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Tariana Turia - General Debate "Terror" Speech

General Debate
Tariana Turia; Co-leader Maori Party
Wednesday 14 November 2007

Last Thursday, Dr David Collins, the Solicitor-General, brought to an end the most bizarre act of political theatre this nation has seen since July 1984, when Rob Muldoon famously called a snap election after a late night drinking session.

Except Dr Collins was stone cold sober as he announced, “I am unable to authorize any prosecutions under the Terrorism Suppression Act 2002”.

In that one sentence, Dr Collis brought an end to a sequence of events which had been unfolding in Aotearoa over a lifespan of eighteen months.

A sequence of events, which amongst other never-to-be-forgotten moments included:

• detaining people without charge for many hours, including young children;
• taking people into custody at gunpoint;
• people being herded into a shed and kept under guard for several hours;
• children hungry, crying and a girl as young as fifteen being subjected to an intimate body search;
• searching and photographing innocent citizens while stopped at roadblocks;
• smashing into homes, and so it goes on.

Mr Speaker, for the Tuhoe nation; Black Monday will be forever etched in their memory as the day police sought to blockade and lock down an entire community for the arrest of two people. The principal person they targeted lives in Whakatane and the police knew that – after all they had eighteen months of evidence.

The day that our armed police moved enmasse into the peaceful valley of Ruatoki, dressed in armed garb and masked.

Despite the fact that the late Sir John Turei, a significant kaumatua of Tuhoe was Howard Broad’s advisor. It counted for nothing when he sent his police storming in to this community. Police iwi liaison, who do a great job and are trusted by our people, were not even considered.

My colleagues have sat with some of these people, I have heard their stories, and I will not forget.

Children being separated for four to five hours from their mother, barricaded into another room.

A young mother, forced - spread-eagled on the ground, while her two teenage daughters clad only in bare nightwear, were motioned out on to the road, and made to put their hands above their heads.

On Sunday night, many New Zealanders watching Native Affairs on the telly, would have heard the Minister of Police describe the people of Tuhoe as “collateral damage”.

Collateral – subordinate or secondary, additional. The language of death. A concept more commonly used to describe the aftermath of bombings in Iraq, the costs of war against innocent civilians.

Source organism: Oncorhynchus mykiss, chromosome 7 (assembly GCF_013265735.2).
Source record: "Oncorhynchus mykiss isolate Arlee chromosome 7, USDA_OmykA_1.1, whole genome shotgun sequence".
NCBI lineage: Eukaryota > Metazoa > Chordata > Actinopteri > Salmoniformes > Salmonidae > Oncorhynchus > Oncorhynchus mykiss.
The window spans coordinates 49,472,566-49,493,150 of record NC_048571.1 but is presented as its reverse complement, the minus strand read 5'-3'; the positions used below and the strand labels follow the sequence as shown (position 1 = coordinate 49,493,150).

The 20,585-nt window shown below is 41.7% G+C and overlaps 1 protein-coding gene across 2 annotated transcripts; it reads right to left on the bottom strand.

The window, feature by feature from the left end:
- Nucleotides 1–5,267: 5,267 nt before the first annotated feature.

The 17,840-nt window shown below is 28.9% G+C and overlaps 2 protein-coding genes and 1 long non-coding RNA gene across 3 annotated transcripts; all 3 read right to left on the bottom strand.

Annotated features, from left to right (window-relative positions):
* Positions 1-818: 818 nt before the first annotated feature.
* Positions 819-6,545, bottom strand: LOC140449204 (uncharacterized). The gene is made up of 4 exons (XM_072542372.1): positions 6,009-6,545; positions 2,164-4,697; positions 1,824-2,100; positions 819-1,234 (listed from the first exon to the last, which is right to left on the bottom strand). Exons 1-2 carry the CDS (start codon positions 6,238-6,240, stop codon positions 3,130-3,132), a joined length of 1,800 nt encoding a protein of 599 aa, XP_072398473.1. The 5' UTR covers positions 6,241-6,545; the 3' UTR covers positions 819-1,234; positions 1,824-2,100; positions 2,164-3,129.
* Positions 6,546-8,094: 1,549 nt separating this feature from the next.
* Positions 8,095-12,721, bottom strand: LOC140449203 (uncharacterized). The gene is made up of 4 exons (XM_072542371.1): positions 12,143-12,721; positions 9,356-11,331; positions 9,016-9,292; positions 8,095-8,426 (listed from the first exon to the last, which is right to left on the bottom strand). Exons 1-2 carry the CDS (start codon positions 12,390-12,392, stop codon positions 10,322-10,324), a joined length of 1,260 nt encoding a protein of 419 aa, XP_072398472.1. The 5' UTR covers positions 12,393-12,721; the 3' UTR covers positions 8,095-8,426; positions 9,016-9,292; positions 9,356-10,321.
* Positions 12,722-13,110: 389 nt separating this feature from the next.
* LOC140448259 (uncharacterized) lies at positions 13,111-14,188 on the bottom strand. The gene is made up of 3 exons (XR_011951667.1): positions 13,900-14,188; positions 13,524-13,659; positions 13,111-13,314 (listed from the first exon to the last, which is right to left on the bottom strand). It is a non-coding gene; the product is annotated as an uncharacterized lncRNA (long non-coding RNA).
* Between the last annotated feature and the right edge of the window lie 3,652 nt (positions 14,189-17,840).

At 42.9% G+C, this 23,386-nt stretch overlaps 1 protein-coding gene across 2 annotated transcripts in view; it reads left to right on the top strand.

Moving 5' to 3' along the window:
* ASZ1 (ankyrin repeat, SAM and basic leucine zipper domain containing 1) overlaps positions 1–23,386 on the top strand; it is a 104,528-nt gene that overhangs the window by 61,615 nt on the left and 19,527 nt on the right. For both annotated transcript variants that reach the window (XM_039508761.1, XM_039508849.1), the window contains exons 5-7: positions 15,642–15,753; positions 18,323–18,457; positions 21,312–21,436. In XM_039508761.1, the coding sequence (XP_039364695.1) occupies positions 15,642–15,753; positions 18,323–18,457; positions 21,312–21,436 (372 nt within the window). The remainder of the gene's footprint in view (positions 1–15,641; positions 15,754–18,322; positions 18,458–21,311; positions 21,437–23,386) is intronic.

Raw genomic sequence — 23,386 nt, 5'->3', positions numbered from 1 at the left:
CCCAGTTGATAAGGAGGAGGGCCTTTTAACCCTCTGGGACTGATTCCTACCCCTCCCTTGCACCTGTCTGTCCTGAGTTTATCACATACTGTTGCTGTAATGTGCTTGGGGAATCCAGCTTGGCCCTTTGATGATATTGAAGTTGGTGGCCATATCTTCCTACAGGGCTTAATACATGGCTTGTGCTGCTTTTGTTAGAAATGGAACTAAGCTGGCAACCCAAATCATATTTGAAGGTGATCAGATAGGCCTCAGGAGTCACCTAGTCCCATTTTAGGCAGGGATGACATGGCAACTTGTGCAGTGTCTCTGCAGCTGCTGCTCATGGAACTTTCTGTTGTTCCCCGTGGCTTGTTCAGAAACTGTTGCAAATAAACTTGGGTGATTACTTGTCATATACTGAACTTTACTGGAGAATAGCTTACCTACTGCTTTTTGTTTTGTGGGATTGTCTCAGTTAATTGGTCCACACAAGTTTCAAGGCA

Damage which has occurred as a result of these actions.

Compassion? Understanding? Respect for the people of Tuhoe?

No way, Tuhoe is the casualty that even the Police Commissioner acknowledges will take decades to heal from, decades to repair.

The atrocities that have occurred in the midst of our communities under the name of terrorism have brought out the worse of prejudice and fear and political name-calling that this House has witnessed for some time.

There are some people in this House who should remember their own history before they start putting labels on others.

Perhaps one of the most shocking performances last week was the abuse laid into the Anglican Church, who were accused of‘bleating on’ and‘using divisive victim-mentality thinking’ for daring to call for a review or repeal of the anti-terrorism legislation.

What we have seen in this last month is a division into power and powerlessness, a sense of false righteousness used to intimidate and cast doubt on to those who dare to challenge the terror raids.

But the question we are left with, is who will hold Parliament to account for faulty, flawed legislation?

Who will hold the NZ Police and Commissioner Broad to account for an overly heavy, all powerful assault on the people of Tuhoe?

There has never been any doubt, that if laws had been broken, crimes committed, regulations breached, then the individual parties must be answerable to the law of the land and the police, with their eighteen months of evidence, some of which we have seen in theDominion Post, selectively chosen in the so-called public interest.

But those upholding law must never be above the law – and that is why the Maori Party has called for Howard Broad to do the honourable thing and resign.

Perhaps he must also be part of the collateral damage of Operation Eight.

ENDS

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